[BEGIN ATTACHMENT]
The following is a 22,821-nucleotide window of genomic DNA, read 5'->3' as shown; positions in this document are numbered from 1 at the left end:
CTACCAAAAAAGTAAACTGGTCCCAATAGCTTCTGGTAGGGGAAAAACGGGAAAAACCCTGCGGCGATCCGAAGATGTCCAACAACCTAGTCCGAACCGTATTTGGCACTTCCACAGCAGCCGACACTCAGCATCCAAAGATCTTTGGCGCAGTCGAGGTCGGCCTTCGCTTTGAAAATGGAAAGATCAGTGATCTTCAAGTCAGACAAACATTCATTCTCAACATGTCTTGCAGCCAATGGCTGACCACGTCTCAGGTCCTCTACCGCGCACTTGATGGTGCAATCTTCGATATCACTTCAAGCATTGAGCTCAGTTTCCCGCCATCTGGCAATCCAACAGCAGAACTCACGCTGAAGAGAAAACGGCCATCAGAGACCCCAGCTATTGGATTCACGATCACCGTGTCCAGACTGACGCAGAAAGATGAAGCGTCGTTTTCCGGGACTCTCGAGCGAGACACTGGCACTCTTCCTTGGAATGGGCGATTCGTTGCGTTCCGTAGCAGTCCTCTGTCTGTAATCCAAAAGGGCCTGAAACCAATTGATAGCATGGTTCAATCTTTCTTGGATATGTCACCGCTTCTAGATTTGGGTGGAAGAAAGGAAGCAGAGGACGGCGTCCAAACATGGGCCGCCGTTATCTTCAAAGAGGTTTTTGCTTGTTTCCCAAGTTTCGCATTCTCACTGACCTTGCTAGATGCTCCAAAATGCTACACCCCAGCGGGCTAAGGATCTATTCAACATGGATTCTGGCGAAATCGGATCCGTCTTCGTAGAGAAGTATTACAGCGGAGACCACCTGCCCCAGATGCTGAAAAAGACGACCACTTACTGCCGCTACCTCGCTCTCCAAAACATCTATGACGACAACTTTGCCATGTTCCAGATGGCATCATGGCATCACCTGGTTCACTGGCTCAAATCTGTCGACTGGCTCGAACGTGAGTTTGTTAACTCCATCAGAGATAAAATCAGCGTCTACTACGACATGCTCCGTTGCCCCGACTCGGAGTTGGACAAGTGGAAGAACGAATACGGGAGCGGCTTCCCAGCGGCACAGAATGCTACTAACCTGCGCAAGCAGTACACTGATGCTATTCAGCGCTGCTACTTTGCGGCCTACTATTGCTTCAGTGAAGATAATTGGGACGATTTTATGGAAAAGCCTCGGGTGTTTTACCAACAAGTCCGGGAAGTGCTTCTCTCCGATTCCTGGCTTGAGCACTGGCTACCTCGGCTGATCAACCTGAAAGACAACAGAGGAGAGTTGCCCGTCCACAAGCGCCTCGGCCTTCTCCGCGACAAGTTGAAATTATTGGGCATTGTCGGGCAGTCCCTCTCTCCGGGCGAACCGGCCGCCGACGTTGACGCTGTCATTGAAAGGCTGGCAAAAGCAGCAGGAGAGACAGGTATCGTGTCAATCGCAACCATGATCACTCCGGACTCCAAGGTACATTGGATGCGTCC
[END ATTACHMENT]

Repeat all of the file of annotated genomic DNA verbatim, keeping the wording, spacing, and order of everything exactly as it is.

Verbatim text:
The following is a 22,821-nucleotide window of genomic DNA, read 5'->3' as shown; positions in this document are numbered from 1 at the left end:
CTACCAAAAAAGTAAACTGGTCCCAATAGCTTCTGGTAGGGGAAAAACGGGAAAAACCCTGCGGCGATCCGAAGATGTCCAACAACCTAGTCCGAACCGTATTTGGCACTTCCACAGCAGCCGACACTCAGCATCCAAAGATCTTTGGCGCAGTCGAGGTCGGCCTTCGCTTTGAAAATGGAAAGATCAGTGATCTTCAAGTCAGACAAACATTCATTCTCAACATGTCTTGCAGCCAATGGCTGACCACGTCTCAGGTCCTCTACCGCGCACTTGATGGTGCAATCTTCGATATCACTTCAAGCATTGAGCTCAGTTTCCCGCCATCTGGCAATCCAACAGCAGAACTCACGCTGAAGAGAAAACGGCCATCAGAGACCCCAGCTATTGGATTCACGATCACCGTGTCCAGACTGACGCAGAAAGATGAAGCGTCGTTTTCCGGGACTCTCGAGCGAGACACTGGCACTCTTCCTTGGAATGGGCGATTCGTTGCGTTCCGTAGCAGTCCTCTGTCTGTAATCCAAAAGGGCCTGAAACCAATTGATAGCATGGTTCAATCTTTCTTGGATATGTCACCGCTTCTAGATTTGGGTGGAAGAAAGGAAGCAGAGGACGGCGTCCAAACATGGGCCGCCGTTATCTTCAAAGAGGTTTTTGCTTGTTTCCCAAGTTTCGCATTCTCACTGACCTTGCTAGATGCTCCAAAATGCTACACCCCAGCGGGCTAAGGATCTATTCAACATGGATTCTGGCGAAATCGGATCCGTCTTCGTAGAGAAGTATTACAGCGGAGACCACCTGCCCCAGATGCTGAAAAAGACGACCACTTACTGCCGCTACCTCGCTCTCCAAAACATCTATGACGACAACTTTGCCATGTTCCAGATGGCATCATGGCATCACCTGGTTCACTGGCTCAAATCTGTCGACTGGCTCGAACGTGAGTTTGTTAACTCCATCAGAGATAAAATCAGCGTCTACTACGACATGCTCCGTTGCCCCGACTCGGAGTTGGACAAGTGGAAGAACGAATACGGGAGCGGCTTCCCAGCGGCACAGAATGCTACTAACCTGCGCAAGCAGTACACTGATGCTATTCAGCGCTGCTACTTTGCGGCCTACTATTGCTTCAGTGAAGATAATTGGGACGATTTTATGGAAAAGCCTCGGGTGTTTTACCAACAAGTCCGGGAAGTGCTTCTCTCCGATTCCTGGCTTGAGCACTGGCTACCTCGGCTGATCAACCTGAAAGACAACAGAGGAGAGTTGCCCGTCCACAAGCGCCTCGGCCTTCTCCGCGACAAGTTGAAATTATTGGGCATTGTCGGGCAGTCCCTCTCTCCGGGCGAACCGGCCGCCGACGTTGACGCTGTCATTGAAAGGCTGGCAAAAGCAGCAGGAGAGACAGGTATCGTGTCAATCGCAACCATGATCACTCCGGACTCCAAGGTACATTGGATGCGTCC